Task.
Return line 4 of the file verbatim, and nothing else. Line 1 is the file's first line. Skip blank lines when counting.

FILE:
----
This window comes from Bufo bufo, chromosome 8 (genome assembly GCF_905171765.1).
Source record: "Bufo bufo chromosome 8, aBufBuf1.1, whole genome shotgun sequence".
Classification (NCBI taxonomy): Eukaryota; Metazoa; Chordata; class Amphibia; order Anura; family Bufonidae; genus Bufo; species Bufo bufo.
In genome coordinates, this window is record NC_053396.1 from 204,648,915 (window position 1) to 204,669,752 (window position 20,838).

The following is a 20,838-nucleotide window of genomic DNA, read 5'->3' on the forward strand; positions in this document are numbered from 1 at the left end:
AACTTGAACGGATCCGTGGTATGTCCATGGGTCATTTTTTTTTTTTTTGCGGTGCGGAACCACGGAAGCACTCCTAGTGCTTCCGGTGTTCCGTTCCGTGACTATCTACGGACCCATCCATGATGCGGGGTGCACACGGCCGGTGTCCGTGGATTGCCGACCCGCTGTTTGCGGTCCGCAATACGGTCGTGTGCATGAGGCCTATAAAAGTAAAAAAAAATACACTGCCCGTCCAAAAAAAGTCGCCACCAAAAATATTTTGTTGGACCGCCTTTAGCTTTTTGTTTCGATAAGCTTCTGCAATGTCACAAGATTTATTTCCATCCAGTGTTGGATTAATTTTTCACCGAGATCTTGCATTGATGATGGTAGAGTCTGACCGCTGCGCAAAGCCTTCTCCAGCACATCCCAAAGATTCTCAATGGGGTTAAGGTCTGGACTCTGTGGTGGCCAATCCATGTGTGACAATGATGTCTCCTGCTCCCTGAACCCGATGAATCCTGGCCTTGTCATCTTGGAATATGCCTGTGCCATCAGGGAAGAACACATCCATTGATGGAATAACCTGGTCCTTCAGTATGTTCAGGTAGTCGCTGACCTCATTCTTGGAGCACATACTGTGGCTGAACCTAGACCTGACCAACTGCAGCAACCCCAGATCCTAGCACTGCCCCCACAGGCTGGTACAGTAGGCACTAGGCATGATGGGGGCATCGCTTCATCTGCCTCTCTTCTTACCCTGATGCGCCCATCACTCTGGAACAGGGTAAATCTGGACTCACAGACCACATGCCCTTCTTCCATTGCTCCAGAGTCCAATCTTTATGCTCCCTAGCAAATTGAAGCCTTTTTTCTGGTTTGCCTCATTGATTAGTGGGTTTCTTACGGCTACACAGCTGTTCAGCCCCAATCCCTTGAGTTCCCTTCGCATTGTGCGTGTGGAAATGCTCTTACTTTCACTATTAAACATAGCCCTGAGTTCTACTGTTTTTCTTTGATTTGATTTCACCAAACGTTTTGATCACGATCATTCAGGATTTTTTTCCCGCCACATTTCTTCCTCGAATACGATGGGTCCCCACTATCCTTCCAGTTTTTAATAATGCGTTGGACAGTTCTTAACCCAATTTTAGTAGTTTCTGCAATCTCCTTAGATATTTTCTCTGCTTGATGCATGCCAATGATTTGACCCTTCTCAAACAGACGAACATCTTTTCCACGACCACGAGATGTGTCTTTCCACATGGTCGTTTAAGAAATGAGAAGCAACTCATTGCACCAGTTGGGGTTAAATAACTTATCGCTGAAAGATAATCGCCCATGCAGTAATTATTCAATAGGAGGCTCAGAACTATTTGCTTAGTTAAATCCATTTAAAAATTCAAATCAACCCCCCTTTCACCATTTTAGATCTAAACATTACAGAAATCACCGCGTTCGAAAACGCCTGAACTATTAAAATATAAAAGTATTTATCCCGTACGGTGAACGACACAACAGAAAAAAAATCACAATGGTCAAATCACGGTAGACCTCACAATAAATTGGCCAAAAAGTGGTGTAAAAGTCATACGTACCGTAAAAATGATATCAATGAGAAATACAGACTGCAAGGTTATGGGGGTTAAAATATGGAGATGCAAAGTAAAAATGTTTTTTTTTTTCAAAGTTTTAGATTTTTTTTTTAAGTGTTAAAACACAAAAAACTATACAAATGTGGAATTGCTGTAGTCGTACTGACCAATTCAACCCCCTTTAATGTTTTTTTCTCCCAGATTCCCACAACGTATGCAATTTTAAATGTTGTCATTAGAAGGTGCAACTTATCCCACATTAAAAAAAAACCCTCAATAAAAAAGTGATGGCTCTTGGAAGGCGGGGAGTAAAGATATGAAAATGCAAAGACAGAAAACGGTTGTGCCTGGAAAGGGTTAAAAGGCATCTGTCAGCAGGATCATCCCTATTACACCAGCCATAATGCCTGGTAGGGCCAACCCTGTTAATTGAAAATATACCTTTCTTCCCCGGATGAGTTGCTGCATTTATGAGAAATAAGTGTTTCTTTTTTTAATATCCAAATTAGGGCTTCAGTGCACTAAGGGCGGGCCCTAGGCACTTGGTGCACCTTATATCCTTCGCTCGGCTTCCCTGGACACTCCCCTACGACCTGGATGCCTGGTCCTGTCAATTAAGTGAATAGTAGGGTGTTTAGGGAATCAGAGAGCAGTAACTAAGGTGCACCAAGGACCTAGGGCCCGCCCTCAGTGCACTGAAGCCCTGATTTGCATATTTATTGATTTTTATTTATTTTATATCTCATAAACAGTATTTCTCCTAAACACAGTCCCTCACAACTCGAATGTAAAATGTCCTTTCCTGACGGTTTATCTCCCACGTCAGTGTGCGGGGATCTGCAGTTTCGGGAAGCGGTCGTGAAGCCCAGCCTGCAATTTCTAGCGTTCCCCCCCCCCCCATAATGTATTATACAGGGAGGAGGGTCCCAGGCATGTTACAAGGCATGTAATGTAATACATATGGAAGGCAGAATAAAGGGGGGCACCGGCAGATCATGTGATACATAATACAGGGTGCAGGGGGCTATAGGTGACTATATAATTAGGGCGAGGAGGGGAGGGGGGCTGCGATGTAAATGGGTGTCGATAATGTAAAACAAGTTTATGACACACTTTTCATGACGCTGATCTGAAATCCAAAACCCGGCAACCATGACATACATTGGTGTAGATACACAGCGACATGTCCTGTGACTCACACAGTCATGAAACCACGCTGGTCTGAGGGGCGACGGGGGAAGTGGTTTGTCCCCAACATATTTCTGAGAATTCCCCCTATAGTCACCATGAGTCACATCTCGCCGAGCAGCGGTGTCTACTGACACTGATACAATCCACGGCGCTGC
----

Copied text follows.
In genome coordinates, this window is record NC_053396.1 from 204,648,915 (window position 1) to 204,669,752 (window position 20,838).